NELF Thoughts

TIME OF DAY – I didn’t get a sense of the time of day. I presumed it to be morning since the woman is thinking about opening her beach shop and references a storm from last night, but time of day could contribute to the mood. I would recommend this to be clearer.

REPEAT DESCRIPTION – In the first sentence, seaweed and broken shells are mentioned. The same is described in the very next paragraph (ie “piles of seaweed and shells). With such a moody setting, surely there is more to describe.

MAKE THE INTRO STAND OUT MORE – The description of the woman running is bland and forgettable. The setting is also bland, considering that this eerie shoreline could contribute to the foreboding aspects of finding a body adrift in the waves.

CAN THE SETTING ENHANCE THE INTRO? The author does not dwell too much on the setting before he or she gets into the mystery, but the set up could be more effective if the author decides how much the setting can enhance the intro. Review the tips on setting above to see if there is anything that would fit and enhance this mystery opener. An author would know the mind of the character and what would work best, but I would recommend the setting be enhanced to weave it into the mystery more.

WEAVE IN MYSTERY SOONER – The setting description and the woman running covers the first four paragraphs, then the story switches to “a small arm” and the mystery begins. There’s virtually no lead up to the moment she sees the arm. Fear and foreboding should be enhanced to draw emotions from the reader. What if she’s running and sees the red color on the water and keeps her eye on it. Any setting can be enhanced by the mystery element of what that red thing is that’s floating. This would give her something to do, rather than staying in her head and focusing on her running. Weave the mystery in sooner and let it unfold as the sense of foreboding ramps up.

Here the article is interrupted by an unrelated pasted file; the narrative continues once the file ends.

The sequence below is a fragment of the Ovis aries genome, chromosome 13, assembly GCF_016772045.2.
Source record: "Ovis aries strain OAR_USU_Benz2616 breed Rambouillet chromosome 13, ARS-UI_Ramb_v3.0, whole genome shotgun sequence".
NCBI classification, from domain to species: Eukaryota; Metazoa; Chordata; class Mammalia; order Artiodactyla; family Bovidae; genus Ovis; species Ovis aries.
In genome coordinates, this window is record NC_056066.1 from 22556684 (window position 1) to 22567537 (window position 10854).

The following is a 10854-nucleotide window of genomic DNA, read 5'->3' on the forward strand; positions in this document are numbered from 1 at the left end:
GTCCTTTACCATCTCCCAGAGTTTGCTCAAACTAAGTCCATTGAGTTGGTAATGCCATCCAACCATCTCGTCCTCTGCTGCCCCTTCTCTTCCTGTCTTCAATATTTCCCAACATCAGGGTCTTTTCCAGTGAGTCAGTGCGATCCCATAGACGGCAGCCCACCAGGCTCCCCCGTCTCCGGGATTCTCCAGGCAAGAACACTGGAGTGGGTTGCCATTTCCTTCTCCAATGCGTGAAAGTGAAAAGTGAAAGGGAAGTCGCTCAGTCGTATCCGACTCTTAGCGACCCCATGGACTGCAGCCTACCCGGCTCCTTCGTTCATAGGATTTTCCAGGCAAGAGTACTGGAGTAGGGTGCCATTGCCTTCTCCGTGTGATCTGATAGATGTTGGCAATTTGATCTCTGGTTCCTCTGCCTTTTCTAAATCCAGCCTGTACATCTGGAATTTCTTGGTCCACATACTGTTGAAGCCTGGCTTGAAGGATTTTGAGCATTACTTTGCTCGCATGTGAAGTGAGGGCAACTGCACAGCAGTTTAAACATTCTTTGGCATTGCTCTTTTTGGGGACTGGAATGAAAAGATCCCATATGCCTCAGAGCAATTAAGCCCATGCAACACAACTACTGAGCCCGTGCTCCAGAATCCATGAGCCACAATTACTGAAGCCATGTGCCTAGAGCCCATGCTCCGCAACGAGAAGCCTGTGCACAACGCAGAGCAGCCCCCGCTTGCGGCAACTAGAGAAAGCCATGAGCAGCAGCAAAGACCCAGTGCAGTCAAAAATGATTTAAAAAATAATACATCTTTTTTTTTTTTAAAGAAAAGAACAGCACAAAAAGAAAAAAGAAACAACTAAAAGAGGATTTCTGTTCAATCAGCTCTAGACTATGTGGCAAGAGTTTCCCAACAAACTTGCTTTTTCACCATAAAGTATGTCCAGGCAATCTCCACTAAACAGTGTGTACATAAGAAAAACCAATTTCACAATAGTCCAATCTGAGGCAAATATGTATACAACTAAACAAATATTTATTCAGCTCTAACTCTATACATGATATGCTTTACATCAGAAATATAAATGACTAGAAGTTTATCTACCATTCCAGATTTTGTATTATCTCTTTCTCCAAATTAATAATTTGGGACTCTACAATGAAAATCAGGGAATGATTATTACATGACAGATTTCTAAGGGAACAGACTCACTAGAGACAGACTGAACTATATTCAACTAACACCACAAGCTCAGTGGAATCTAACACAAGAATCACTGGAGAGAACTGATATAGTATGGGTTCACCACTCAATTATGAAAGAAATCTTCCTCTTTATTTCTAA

NEEDS MORE TENSION AND EMOTION – As far as tension, the author has described the woman and her reaction, but it’s more in the sense of a clinical description of what she does. The emotional component is lacking for me as a reader. I can easily imagine what this might feel like to be alone on a beach run and see something horrifying, forced into action. Imagine that after she tries breaking into the lifeguard station, she dives into the ocean. On the same level as the rolling waves, she would easily lose sight of the body. Think of how that body might look as the waves undulate and lift that pale form into the sky. How would that body look in the crest of a wave?

If she thinks the child is still alive, the clock would be ticking and she’d be in a panic to get to the kid. How does that affect her breathing? Does she tread water to search the waves? Is the body floating on the back or on the face? Now imagine coming up on the body too fast and being faced with it as it brushes up against you. Cold skin. Icy water. Bloated face of the child? This opening scene could be much more emotional and I can picture how anyone would be drawn into the mystery of this child’s death.

DISCUSSION

What feedback can you give our brave author, TKZers?

2.) How do you work setting into your stories? Have you ever enhanced your story with setting? Describe how it worked.

9+